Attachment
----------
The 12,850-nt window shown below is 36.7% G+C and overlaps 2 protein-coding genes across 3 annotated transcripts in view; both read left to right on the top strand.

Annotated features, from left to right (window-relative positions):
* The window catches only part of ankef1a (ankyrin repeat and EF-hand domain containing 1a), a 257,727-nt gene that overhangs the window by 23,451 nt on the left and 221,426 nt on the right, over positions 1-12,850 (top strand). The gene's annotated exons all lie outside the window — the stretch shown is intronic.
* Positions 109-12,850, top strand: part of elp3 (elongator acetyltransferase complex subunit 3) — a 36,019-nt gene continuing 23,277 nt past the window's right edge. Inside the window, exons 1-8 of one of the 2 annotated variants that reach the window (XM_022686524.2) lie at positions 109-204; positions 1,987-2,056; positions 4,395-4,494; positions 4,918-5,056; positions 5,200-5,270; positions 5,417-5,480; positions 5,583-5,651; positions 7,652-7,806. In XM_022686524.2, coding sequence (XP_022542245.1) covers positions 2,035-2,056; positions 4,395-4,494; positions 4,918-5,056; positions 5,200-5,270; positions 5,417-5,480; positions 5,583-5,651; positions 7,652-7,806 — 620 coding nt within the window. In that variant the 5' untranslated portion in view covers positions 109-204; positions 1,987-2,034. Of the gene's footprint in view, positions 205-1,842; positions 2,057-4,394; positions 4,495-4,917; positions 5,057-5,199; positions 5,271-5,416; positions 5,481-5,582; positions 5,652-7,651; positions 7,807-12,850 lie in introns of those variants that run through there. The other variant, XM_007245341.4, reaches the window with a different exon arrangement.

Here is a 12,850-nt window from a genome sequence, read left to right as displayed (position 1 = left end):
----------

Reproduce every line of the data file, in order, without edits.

The 12,850-nt window shown below is 36.7% G+C and overlaps 2 protein-coding genes across 3 annotated transcripts in view; both read left to right on the top strand.

Annotated features, from left to right (window-relative positions):
* The window catches only part of ankef1a (ankyrin repeat and EF-hand domain containing 1a), a 257,727-nt gene that overhangs the window by 23,451 nt on the left and 221,426 nt on the right, over positions 1-12,850 (top strand). The gene's annotated exons all lie outside the window — the stretch shown is intronic.
* Positions 109-12,850, top strand: part of elp3 (elongator acetyltransferase complex subunit 3) — a 36,019-nt gene continuing 23,277 nt past the window's right edge. Inside the window, exons 1-8 of one of the 2 annotated variants that reach the window (XM_022686524.2) lie at positions 109-204; positions 1,987-2,056; positions 4,395-4,494; positions 4,918-5,056; positions 5,200-5,270; positions 5,417-5,480; positions 5,583-5,651; positions 7,652-7,806. In XM_022686524.2, coding sequence (XP_022542245.1) covers positions 2,035-2,056; positions 4,395-4,494; positions 4,918-5,056; positions 5,200-5,270; positions 5,417-5,480; positions 5,583-5,651; positions 7,652-7,806 — 620 coding nt within the window. In that variant the 5' untranslated portion in view covers positions 109-204; positions 1,987-2,034. Of the gene's footprint in view, positions 205-1,842; positions 2,057-4,394; positions 4,495-4,917; positions 5,057-5,199; positions 5,271-5,416; positions 5,481-5,582; positions 5,652-7,651; positions 7,807-12,850 lie in introns of those variants that run through there. The other variant, XM_007245341.4, reaches the window with a different exon arrangement.

Here is a 12,850-nt window from a genome sequence, read left to right as displayed (position 1 = left end):